A woman is standing in the bathroom, staring at the white wand in her shaking hand. Her disbelief gives way to anger, then despair. She has five children. She can't afford childcare—she'll have to quit her job. Her house is too small for another child. Her family's business is under threat, and her husband will be traveling more than ever. She's just come through another unplanned pregnancy. She is well past 40. How can she be pregnant at this age when using birth control? How can she go through another pregnancy, another birth? How can she raise another child?
Then a thought comes: This could all just go away. No one would know. She feels a lift. There is a way out.
That woman, of course, was me. Never did I imagine I would consider abortion, even for a few seconds.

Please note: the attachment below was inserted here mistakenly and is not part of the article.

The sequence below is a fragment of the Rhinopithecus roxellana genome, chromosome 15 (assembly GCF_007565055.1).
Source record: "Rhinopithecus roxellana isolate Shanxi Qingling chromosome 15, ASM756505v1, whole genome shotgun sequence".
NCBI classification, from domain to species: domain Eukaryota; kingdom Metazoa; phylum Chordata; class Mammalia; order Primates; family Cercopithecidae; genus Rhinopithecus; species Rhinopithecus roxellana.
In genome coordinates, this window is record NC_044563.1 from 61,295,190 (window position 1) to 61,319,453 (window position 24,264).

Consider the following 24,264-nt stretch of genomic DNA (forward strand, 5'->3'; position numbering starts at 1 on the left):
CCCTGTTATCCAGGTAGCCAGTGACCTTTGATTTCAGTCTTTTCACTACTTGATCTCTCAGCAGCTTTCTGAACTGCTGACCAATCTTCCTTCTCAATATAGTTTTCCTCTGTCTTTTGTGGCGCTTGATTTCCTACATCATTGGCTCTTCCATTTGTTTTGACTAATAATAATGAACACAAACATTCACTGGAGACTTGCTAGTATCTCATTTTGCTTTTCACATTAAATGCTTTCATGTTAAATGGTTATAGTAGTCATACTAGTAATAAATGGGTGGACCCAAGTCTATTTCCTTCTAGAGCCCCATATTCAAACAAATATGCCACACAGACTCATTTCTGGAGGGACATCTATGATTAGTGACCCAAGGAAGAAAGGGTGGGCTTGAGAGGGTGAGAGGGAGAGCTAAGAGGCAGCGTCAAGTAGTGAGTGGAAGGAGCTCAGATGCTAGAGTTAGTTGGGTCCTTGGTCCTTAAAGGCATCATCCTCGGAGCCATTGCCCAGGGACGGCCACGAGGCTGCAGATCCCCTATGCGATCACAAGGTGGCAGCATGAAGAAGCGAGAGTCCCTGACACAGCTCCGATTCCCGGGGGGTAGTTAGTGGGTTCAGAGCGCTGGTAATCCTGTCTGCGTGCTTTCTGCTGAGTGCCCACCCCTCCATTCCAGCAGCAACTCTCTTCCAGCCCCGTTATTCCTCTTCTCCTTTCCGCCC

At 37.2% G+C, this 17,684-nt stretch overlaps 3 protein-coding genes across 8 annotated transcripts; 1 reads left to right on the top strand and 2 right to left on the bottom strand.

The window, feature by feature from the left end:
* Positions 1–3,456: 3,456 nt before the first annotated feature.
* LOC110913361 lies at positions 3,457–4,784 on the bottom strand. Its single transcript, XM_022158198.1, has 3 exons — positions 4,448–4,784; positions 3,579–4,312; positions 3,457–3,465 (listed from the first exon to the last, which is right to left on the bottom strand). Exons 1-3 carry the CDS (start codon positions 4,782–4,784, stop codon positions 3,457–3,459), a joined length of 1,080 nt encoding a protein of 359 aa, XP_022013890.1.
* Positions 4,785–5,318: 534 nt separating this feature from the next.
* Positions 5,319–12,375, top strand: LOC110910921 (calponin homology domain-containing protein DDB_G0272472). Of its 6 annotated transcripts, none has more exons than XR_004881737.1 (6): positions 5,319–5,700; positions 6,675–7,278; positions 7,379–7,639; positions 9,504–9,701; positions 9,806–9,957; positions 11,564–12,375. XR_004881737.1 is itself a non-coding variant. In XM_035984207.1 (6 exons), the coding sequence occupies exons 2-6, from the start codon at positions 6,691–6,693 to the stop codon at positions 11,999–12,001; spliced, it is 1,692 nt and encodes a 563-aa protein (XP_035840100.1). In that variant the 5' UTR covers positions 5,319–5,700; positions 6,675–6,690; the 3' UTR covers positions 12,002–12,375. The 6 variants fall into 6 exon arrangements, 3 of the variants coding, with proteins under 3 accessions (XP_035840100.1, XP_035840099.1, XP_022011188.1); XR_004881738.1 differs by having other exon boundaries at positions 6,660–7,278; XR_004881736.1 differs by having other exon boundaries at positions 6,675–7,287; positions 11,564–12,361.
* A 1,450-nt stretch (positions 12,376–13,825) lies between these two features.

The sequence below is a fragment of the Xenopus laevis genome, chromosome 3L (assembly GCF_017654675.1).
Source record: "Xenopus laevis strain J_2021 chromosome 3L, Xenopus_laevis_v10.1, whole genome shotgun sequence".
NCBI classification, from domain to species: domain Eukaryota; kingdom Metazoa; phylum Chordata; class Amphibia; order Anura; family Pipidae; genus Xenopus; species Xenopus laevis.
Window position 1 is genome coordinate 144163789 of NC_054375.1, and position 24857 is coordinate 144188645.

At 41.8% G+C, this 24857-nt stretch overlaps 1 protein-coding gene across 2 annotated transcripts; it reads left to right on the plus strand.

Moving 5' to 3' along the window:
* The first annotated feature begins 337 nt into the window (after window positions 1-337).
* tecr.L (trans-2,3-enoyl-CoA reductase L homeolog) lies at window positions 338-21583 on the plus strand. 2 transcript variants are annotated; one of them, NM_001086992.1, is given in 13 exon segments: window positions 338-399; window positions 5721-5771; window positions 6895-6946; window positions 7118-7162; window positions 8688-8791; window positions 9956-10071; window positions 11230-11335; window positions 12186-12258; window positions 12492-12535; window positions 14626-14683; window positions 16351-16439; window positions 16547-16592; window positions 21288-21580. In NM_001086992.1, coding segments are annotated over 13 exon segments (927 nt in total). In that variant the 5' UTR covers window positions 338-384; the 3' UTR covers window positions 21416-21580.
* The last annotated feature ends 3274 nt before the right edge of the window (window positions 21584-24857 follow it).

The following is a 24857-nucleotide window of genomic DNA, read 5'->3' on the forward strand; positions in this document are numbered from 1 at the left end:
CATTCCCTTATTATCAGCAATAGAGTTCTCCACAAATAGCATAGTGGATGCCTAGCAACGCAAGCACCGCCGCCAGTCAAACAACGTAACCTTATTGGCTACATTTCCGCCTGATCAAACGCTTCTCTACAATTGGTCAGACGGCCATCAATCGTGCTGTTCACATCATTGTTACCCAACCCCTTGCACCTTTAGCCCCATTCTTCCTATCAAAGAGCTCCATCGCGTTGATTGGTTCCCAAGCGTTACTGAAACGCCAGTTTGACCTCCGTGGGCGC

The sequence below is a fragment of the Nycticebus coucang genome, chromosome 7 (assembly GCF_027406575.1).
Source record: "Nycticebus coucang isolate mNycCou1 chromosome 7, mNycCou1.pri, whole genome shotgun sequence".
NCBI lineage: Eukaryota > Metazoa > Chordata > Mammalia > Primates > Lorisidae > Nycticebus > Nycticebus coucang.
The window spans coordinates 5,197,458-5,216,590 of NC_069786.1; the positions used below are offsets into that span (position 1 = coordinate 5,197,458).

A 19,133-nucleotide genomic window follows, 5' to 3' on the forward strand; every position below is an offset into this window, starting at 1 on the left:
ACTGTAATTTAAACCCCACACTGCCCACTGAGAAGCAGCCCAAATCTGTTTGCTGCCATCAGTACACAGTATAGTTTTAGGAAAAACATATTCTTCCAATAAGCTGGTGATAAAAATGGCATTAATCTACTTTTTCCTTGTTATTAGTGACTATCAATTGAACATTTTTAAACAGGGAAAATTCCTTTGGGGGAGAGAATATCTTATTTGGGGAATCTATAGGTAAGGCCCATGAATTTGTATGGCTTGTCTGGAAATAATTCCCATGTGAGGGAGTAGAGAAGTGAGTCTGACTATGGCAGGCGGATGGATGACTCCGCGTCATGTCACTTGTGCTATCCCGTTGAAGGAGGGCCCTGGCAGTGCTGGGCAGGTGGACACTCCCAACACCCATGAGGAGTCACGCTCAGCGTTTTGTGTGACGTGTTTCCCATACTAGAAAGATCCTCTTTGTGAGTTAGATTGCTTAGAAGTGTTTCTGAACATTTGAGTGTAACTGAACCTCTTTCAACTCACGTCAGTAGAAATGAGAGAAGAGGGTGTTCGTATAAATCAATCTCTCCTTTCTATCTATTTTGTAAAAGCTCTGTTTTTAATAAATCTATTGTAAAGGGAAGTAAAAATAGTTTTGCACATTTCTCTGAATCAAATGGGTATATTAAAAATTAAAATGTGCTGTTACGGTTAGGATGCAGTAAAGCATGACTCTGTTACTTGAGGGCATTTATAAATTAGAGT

Reading this, some will write me: "How could you even think that? You're a terrible mother. Don't you know every child is a blessing?" I know because I got some of those e-mails when my book Surprise Child came out a few years ago.
I'm thinking about all this again because we are facing an election cycle in which life-ethics issues are almost daily news, and because January 15th is National Sanctity of Life Sunday.
Those last unexpected pregnancies jarred me awake in so many ways. I discovered that 20 percent of all women obtaining abortions self-identify as evangelical, charismatic, fundamentalist, or born-again, according to the pro-choice Guttmacher Institute. That's somewhere around 200,000 believing American women a year ending the life of their child.
Can this be true? While I was speaking on a talk show about the topic, a woman called in and said, "I work outside an abortion clinic, trying ...1
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